Elisa Bray: Caught in the Net

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The Independent Culture

Virgin, Sony and Coca-Cola tried it. But not even these giants could create download stores capable of competing with Apple's near 80 per cent share in the digital music market. Virgin's Digital Music service fully shuts down three weeks from today, and last month Sony announced that it is phasing out Connect Music. Of course, those suffering most from the tough online music world are the musicians, but new-style download sites are helping them to hit back.

One such site is the new Alldigdown.com, where artists can design their own pages, earn revenue from track sales and even get royalty payments from streamed songs. Klaxons, Jamie Cullum, and the Verve have all signed up.

Ex-Grange Hill star Ricky Simmonds and Stephen Jones (aka The Space Brothers) set up Audiojelly.com, a dance music download store, in 2004 in reaction to internet piracy. Simmonds said: "We realised we had to attempt to sell our music online or basically die as artists. Sites like ourselves tend to thrive more than mainstream sites because we've got a different consumer base – the majority of our customers are DJs."

Audiojelly has also teamed up with ageing pop musician Paul Young to launch a multi-genre site. Muse and Arctic Monkeys' latest singles will be available on Etopiamusic.com when it goes live next month, but unsigned bands will be able to upload their tracks for sale, too. They will be featured side by side with signed musicians on the site's front page and have the opportunity to receive 80 per cent of sales profits and maintain control over their music – perhaps offering them a better chance at making a decent living than they'd get signing with a record label offering no advance.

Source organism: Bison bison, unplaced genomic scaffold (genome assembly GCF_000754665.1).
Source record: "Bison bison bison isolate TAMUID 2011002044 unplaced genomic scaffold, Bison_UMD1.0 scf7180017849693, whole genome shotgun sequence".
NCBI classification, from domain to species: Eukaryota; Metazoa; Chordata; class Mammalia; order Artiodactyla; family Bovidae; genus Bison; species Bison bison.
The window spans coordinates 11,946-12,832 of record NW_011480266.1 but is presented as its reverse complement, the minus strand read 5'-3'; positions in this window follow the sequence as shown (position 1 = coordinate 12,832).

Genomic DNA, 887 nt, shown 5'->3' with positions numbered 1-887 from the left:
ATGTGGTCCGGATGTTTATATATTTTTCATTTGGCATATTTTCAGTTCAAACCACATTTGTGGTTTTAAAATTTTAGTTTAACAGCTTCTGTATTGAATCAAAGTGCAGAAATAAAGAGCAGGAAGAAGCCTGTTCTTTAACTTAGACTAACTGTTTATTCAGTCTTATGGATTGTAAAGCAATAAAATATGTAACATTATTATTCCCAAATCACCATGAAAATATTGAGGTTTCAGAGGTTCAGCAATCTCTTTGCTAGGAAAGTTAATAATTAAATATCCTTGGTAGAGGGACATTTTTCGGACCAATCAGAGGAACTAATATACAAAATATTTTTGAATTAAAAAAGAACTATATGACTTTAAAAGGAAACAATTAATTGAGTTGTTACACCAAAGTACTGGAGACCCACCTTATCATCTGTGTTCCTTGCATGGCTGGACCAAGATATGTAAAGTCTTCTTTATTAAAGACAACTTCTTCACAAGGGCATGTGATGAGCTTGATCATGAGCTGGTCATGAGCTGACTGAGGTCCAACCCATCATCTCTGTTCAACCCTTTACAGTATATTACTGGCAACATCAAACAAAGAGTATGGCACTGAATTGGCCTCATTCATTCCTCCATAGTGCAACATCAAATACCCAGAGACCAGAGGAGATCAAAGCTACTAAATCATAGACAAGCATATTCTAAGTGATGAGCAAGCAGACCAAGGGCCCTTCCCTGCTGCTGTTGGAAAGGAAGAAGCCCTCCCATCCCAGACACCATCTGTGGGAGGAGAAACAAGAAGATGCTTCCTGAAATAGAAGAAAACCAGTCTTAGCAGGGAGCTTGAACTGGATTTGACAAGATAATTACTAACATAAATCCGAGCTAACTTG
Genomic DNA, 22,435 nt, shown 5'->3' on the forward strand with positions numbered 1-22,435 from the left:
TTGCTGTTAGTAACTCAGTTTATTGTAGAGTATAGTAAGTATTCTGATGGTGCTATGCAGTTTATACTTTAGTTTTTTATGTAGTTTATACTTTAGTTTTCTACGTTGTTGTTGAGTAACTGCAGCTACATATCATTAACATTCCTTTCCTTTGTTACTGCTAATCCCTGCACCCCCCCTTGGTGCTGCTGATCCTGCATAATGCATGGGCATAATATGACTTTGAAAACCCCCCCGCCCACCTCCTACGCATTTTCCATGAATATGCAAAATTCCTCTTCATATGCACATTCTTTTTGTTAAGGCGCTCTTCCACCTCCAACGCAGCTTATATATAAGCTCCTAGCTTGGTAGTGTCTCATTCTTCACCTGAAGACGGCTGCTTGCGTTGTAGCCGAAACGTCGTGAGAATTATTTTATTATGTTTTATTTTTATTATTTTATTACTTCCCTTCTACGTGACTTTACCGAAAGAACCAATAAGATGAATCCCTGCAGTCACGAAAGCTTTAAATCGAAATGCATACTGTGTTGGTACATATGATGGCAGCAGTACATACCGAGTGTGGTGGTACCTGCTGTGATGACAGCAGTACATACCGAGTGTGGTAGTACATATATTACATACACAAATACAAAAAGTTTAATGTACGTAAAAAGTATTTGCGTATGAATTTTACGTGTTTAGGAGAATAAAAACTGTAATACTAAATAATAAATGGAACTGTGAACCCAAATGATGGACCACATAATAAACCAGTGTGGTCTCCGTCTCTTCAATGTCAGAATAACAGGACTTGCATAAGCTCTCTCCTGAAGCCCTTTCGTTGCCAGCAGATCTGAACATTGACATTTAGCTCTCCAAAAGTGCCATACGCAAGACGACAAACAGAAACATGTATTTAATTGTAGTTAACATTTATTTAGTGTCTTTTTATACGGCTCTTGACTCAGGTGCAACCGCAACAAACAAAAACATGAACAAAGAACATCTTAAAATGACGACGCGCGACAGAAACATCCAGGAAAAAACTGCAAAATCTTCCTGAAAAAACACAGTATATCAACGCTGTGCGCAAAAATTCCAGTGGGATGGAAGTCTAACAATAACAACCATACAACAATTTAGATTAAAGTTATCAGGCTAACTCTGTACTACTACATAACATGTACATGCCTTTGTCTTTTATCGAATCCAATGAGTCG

When a rock band of mammoth proportions starts releasing their songs for download only, you know that the CD market must be pretty low. Oasis are releasing their first ever download-only single, "Lord Don't Slow Me Down", on 21 October. It will be available at their site, Oasisinet.com, along with live versions of "Don't Look Back in Anger" and "The Meaning of Soul" recorded at City of Manchester stadium in 2005.

The Rifles and Okkervil River have freebies to offer. The Rifles have just penned a new deal with 679 Recordings and are releasing "Talking" as a free download single from 29 October ahead of their second album's release next year. For a taster of Okkervil River's album The Stage Names, which is out here on Monday, the Canadian band have a free download of the glorious "Our Life is Not a Movie or a Maybe" at www.scjag.com/mp3/jag/ourlifeisnot.mp3.

Liveroom.tv records and films up-and-coming bands in its north London studio, and broadcasts the shows free online. They have filmed bands such as Lethal Bizzle, Pete & the Pirates, Lightspeed Champion, and Scouting For Girls.

Early this summer, the gig promoters Hidden Fruit started the Black Cab Sessions, in which musicians take a London cab ride while they play one of their songs. Johnny Flynn was the first aboard, and was followed by Daniel Johnston and Bill Callahan; rising star St Vincent (www.ilovestvincent.com/) is one of the latest episodes. Catch them all at youtube.com/justsofilms.

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